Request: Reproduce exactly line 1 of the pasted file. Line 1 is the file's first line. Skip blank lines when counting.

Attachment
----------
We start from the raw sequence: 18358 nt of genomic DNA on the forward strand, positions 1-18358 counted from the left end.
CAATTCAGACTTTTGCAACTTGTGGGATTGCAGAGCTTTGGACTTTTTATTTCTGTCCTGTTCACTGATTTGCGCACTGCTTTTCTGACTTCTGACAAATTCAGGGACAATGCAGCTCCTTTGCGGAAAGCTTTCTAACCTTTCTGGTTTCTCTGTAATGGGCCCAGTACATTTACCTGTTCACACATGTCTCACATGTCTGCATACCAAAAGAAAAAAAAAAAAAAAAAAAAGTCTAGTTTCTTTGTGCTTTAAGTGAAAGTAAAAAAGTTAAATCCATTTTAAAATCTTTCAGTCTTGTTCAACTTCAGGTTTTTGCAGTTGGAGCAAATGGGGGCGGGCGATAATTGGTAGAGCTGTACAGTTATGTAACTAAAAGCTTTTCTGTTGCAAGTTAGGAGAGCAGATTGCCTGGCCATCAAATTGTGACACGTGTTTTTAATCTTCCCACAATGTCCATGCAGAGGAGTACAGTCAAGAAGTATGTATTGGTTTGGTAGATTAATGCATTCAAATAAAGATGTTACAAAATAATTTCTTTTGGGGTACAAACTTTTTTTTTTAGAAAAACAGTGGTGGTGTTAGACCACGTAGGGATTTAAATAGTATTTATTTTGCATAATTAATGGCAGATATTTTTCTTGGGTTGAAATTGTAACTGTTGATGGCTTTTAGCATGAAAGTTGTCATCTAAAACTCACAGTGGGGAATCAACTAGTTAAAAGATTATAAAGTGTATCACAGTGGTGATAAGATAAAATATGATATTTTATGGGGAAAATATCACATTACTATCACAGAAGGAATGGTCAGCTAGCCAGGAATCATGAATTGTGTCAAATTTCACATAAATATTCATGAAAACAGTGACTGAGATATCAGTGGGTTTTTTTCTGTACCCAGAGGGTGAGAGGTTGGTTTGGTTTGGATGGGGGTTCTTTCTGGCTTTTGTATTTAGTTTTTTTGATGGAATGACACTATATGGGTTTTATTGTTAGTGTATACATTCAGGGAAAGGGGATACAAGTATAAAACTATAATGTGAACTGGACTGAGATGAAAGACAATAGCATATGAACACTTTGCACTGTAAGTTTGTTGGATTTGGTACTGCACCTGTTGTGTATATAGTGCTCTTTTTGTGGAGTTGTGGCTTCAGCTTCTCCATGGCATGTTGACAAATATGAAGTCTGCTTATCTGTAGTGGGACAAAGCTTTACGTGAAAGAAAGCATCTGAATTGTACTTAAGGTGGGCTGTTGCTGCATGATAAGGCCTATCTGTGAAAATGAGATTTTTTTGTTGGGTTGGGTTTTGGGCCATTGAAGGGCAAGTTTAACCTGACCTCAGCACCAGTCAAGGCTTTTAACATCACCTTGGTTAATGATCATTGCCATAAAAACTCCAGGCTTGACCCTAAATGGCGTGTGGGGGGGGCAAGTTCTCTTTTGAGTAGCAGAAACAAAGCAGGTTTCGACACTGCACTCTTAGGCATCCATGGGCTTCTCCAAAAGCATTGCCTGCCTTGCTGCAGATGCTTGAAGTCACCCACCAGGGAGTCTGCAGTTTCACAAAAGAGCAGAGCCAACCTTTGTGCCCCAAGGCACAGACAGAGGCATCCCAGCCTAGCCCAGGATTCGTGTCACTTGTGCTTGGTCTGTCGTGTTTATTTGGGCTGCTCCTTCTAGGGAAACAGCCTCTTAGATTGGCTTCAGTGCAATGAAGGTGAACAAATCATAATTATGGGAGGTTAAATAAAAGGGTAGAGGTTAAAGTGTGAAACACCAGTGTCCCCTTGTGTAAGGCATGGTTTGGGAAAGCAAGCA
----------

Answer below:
We start from the raw sequence: 18358 nt of genomic DNA on the forward strand, positions 1-18358 counted from the left end.